Participation programs offer excellent opportunities to motivate employees and win them over to the company. The allocation of phantom shares can be an alternative to the allocation of "real" shares.

Attracting and retaining talent

Particularly in growth companies, employee share ownership is often an important method of attracting talent and retaining it in the long term. Participation programs can be designed in such a way that employees receive shares and thus participate in periodic profit distributions and/or can sell their shares at market value in the event of a company sale.

A disadvantage of such participation programs is that the shareholder base of the company is expanded by a large number of small shareholders, which increases the administrative workload and impairs control over the shareholder base. In addition, certain rights (e.g. rights of information and inspection) are associated with the position as shareholder. Furthermore, it must be ensured that individual small shareholders cannot prevent the sale of the entire company to a third party. Particularly in the case of a separation of employees, it should be ensured that there is a possibility of buying back shares that have already been allocated.

A phantom share program is a way of allowing employees to participate economically in the long-term success of the company without granting them an actual shareholder status. The phantom share is a virtual participation that mirrors the value of a share and puts the beneficiary (partially) on an equal footing with a shareholder in terms of financial rights. Accordingly, the beneficiary usually receives payments corresponding in amount to the respective dividend distributions or the realized capital gains on exit. The Board of Directors of the company determines the parameters of the phantom shares by means of a phantom share plan (PSP).

Main provisions of the phantom share plan

  • Maximum number and terms of allocation of phantom shares: The Board of Directors usually endeavors to allocate phantom shares as far as possible at its own discretion and to grant the beneficiaries mandatory entitlements only as part of the actual allocation by individual phantom share agreements.
  • Vesting conditions/deadlines: In order to ensure a long-term commitment, allocated phantom shares are vested over a certain period of time, with unvested phantom shares expiring at the time of termination of the employment contract.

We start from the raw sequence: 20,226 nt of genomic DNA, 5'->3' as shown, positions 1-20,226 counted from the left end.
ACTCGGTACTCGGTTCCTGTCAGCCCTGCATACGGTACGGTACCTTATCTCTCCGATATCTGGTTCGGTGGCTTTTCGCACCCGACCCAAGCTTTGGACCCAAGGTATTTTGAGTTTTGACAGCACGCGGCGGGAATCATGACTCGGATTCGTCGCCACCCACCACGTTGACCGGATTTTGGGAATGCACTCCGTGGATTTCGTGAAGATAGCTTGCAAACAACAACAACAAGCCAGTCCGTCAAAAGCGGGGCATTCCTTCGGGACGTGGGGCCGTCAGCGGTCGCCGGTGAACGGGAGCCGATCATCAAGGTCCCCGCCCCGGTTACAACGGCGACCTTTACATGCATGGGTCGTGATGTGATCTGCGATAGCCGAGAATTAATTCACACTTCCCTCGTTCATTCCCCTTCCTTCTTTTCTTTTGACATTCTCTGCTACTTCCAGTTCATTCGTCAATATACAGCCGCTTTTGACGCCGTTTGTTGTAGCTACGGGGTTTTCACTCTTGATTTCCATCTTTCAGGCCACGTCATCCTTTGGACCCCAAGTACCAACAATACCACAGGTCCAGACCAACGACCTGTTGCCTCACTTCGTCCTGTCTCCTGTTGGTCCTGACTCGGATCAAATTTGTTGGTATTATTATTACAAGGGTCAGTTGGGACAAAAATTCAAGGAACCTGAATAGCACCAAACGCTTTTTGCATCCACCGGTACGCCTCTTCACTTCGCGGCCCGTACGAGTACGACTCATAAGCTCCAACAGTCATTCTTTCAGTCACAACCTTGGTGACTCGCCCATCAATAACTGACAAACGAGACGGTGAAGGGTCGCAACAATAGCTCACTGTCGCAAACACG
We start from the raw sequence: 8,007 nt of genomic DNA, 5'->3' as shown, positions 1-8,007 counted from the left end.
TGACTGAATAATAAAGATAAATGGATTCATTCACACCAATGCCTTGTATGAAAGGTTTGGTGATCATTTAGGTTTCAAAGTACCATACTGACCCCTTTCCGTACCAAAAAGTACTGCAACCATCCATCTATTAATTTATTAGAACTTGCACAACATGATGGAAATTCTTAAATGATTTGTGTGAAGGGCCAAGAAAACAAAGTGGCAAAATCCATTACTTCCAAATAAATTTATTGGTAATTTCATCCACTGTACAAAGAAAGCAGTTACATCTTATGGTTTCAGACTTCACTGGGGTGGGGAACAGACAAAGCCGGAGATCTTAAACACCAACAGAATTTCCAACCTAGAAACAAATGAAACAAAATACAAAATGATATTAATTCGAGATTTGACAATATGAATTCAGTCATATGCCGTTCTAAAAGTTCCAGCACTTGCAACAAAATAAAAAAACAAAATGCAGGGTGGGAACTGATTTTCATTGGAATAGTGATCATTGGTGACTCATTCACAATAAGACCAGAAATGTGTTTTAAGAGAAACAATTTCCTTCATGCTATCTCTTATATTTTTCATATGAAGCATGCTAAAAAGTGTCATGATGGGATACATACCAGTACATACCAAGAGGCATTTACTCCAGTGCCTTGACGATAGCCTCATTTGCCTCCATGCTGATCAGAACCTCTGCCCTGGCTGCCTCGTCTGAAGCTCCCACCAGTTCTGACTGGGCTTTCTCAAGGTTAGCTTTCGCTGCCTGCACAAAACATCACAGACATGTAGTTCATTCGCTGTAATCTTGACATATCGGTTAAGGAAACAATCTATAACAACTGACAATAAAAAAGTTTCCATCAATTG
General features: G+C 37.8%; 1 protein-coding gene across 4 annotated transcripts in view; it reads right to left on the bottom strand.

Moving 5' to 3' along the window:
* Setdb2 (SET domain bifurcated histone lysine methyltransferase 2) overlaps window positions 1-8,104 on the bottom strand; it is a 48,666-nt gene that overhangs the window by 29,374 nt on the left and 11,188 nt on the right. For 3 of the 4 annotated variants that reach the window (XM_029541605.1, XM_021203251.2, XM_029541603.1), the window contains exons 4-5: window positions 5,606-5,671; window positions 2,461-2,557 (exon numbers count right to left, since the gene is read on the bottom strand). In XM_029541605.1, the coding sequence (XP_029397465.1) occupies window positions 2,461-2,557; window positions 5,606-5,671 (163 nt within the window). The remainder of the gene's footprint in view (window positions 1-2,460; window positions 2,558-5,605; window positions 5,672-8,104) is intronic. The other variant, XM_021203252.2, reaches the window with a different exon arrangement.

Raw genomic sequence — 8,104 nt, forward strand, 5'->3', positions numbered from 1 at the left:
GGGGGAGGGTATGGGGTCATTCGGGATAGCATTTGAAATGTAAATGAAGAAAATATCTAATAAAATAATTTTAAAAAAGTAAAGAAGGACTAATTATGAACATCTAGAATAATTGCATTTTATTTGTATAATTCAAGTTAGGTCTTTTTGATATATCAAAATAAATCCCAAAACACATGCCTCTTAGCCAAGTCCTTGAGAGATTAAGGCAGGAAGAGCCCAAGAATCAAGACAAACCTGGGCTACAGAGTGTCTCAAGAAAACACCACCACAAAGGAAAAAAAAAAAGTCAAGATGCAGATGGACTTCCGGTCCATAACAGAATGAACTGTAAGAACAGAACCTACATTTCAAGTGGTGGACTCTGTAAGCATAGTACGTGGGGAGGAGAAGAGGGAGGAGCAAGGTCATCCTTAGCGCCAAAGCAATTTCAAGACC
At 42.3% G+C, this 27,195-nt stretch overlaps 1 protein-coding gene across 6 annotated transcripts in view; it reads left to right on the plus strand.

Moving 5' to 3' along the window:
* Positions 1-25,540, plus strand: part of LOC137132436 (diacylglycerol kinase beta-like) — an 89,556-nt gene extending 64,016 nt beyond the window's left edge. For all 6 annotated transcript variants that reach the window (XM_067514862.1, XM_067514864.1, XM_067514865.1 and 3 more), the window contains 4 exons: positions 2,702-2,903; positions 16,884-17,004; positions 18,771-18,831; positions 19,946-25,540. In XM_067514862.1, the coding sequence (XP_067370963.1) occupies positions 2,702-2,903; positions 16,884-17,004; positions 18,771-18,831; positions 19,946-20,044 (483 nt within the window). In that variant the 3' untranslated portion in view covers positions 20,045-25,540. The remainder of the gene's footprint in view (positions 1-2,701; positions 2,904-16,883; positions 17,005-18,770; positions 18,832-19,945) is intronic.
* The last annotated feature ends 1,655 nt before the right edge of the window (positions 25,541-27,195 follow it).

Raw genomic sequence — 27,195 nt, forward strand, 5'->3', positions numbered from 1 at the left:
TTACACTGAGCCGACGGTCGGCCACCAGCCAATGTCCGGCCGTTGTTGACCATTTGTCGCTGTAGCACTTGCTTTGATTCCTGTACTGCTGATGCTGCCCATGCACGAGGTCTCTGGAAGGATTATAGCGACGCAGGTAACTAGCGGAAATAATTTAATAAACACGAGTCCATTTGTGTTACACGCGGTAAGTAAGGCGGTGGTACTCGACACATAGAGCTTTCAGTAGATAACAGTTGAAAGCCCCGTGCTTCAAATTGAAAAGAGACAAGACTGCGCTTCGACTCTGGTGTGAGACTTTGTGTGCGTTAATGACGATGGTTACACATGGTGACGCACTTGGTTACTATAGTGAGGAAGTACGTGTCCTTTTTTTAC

• Rights to dividend equivalents: The Board of Directors is free to determine in what proportion an equivalent to the dividends distributed by the company should be paid to the phantom shareholders.
  • Definition of liquidity events (sale, IPO, etc.): The actual realization of the participation in the company value takes place through a settlement of the phantom shareholders for their phantom shares at the sale or market value, whereby the Board of Directors defines the time, conditions and implementation of such an exit.

Advantages compared to classic participation programs

  • Sole authority of the Board of Directors: Neither a resolution of the General Meeting nor the involvement of a notary public is required for the creation of phantom shares. Furthermore, no adjustment of the company's articles of association or entry in the commercial register is required.
  • Beneficiaries only receive asset rights: the shareholder structure is not affected, which makes it easier to handle general meetings and, in the event of a sale of the company, clear structures can be shown to a potential buyer.
  • Tax consequences only upon payout: Although the beneficiaries must pay tax on payments from phantom shares as income, they do not have to pay tax on them until they are actually paid out. This means that there are no tax consequences when the phantom shares are allotted - and at the time of payout, sufficient liquidity is available to settle the taxes.

Stumbling blocks in design/handling

  • Labor law: The allocation of phantom shares should not take the form of a variable salary component, but only as a gratuity ("bonus").

  • Termination: The resignation of employees and any forfeiture of phantom shares must be regulated.

  • Accruals: The accumulated claims of the beneficiaries must be reported by companies in the balance sheet and disclosed to the buyer in the event of a possible sale of the company.